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The Games Of Christmas: December 6th

A sudden gloom strikes the shiny doors of our incredible seasonal advent calendar... What are these signs of trouble on the horizon? Could be a journey into madness? We fear for what might lay ahead. What terrible secrets lie behind the fourth door of Christmas? Fear not, take heart, and trust in the hand of the one true leader of the Autobots as we discover…

Batman: Arkham Asylum!

Kieron: Batman always wins.

So goes a bit of comic-book fan wisdom. A particularly annoying one, for the record, but seems true in this case. There was a lot of cynicism when I came back from first seeing this, claiming that - y'know - it may actually end up a bit nifty. Oddly, I was as wrong as the eye-rollers. It wasn't a bit nifty. It was a lot nifty. In fact, for a good chunk of people, this may end up being their game of the year. It was a game which knew exactly what it wanted to do, and did it expertly. Like Batman facing off against a roomful of thugs, he sees the optimum targets – the second guy's left eye, that dangling pony-tail, that groin – and applies his force there.

That's the thing – in a big budget way, this is actually an interesting sister-game to Zeno Clash. Rocksteady isn't as small a studio as ACE games, of course – but they're not a 100+ behemoth. Right now, the site claims over 70 people, but I've been told it was about 50 on Arkham. So when friends turn to me and say things like “This is what Assassin's Creed should have been”, that's a testament to their laser focus. Because, in a real way, this is a much smaller game than the first Creed. This is a Bioshock-influenced level-based game which is only a little more than straight linear. It just feels bigger, and hits its targets straight on. What my friends are talking about is how right it feels.

It is, to quote Quinns, TIGHT.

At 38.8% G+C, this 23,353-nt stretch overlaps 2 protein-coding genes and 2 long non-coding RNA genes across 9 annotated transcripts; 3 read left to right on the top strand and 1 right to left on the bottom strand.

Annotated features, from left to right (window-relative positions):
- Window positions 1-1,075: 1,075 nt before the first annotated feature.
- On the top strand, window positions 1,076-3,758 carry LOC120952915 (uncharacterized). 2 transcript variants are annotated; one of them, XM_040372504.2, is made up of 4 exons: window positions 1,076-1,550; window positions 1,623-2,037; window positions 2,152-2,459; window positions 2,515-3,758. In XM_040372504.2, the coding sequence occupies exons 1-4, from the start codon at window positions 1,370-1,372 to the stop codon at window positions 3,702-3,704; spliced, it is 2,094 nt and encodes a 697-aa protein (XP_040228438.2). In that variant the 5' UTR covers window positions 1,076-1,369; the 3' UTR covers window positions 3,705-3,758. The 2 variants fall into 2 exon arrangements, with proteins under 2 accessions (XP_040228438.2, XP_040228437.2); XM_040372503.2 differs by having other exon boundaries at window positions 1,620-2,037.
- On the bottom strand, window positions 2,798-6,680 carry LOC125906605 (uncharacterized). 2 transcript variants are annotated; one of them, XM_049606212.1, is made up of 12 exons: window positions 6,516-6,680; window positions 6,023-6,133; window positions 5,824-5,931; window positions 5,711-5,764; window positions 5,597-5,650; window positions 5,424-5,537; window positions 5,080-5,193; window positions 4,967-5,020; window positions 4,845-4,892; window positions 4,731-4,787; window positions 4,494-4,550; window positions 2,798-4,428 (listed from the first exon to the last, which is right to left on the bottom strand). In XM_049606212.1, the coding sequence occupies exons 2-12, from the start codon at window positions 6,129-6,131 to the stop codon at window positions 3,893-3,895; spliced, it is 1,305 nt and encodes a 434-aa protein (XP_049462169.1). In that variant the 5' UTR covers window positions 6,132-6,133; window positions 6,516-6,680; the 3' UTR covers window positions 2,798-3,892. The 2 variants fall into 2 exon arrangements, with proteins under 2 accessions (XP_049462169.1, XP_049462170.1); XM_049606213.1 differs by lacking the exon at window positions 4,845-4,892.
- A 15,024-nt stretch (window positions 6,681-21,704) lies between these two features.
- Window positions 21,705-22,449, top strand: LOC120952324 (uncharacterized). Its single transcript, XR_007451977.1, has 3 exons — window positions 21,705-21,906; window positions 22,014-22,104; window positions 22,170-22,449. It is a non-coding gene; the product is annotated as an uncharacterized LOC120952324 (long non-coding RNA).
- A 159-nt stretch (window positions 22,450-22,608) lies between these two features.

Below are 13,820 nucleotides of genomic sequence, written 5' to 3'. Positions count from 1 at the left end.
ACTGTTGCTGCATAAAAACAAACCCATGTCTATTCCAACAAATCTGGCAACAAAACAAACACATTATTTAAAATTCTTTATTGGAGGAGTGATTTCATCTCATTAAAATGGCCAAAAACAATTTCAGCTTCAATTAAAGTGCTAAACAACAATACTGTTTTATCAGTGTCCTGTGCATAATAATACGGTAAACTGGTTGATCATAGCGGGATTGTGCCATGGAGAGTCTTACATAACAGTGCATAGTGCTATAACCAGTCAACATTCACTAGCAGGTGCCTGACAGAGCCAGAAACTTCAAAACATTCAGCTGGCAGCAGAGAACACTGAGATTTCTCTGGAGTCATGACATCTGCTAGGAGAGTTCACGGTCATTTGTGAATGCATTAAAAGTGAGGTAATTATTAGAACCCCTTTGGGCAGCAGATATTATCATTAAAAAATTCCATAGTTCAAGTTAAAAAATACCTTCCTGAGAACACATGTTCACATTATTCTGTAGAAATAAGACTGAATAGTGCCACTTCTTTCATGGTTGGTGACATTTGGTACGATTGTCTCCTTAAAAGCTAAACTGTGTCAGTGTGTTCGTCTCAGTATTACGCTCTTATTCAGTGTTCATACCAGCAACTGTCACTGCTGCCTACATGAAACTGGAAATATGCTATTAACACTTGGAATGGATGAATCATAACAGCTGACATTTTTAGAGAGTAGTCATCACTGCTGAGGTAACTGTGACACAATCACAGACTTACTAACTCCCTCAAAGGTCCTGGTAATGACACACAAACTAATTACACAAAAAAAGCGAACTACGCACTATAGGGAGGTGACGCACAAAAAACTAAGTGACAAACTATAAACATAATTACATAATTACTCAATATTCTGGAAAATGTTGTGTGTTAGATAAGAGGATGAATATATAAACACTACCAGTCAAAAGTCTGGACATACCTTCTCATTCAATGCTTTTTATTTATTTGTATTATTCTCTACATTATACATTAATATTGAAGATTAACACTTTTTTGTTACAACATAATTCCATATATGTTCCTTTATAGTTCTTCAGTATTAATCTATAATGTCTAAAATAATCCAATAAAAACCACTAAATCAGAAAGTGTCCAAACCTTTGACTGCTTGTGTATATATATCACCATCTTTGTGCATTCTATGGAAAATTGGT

It doesn't just do great combat and splendid stealth – it does great combat and splendid stealth which feels like Batman. It's a fantastic piece of entryist design in that despite the combat being overwhelmingly weighted towards Batman winning, it keeps challenge in that the point isn't just to scramble through... but to perform brilliantly. It's not enough to win a fight. It's only enough if you are Batman.

Batman always wins. And, with Arkham Asylum, gamers do too.

Jim: I was incredibly cynical towards Batman as it approached. Even some over-the-shoulder watching of the game when Tom from PC Gamer was playing preview code had me shaking my head. I guess it seemed too old school to be good. It was going to be linear and predictable, and I would have frustration-barrier breaking bits that would kill my interest... right? As it happens, it seems like this did to third person action what successive generations of linear FPS games have done: exploded my expectations, and therefore my scepticism. A good development company can always raise the bar with smarter design, slicker presentation, and unforeseen challenges. I'm glad Batman trashed my cynical take on things, and I'm glad it was good enough that my friends insist I played it, because the fight is BIFF!

Alec: This is, as Kieron alludes to, a peculiarly small game. It's rammed full of wierdo villains and gothic architecture and sprawling cave systems, but your/Batman's interactions with the Asylum's expansive island are exceptionally limited. Punching and stealthing: that's basically it. And that's why it works so very well. Throw in a puzzly bit and a Batmobile bit and a Batwing bit and a rooftop chase and it would be confused, diluted. Instead, it's dissected Batman, identified the major organs that make him him, and thrown the rest away. The other stuff can come another time.

This game aims only to realise the inherent contradiction of the man of bats: the silent tank. The hulking brute who can move like the wind and blend with the shadows - it doesn't quite fit with the stereotypes of game action heroes we're accustomed to, and that's why it felt so right. We're not used to be being given both power and stealth, so Arkham Asylum feels liberated and generous. It's why we're seeing the likes of Assassin's Creed II and Splinter Cell Conviction abandoning their preconcieved notions of protagonist fragility: it's harder and harder to justify stealth characters being abject weaklings in the face of Batman's pantherlike grace and ruggedness.

Hell, it even manages to reinstate that idea that a guy with funny plastic ears on top of his head could consistently and thoroughly scare the life out of cracked-headed thugs. Even the Christopher Nolan films couldn't quite keep that essential silliness at bay.

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The all-seeing eye of Rock, Paper, Shotgun, the voice of many-as-one.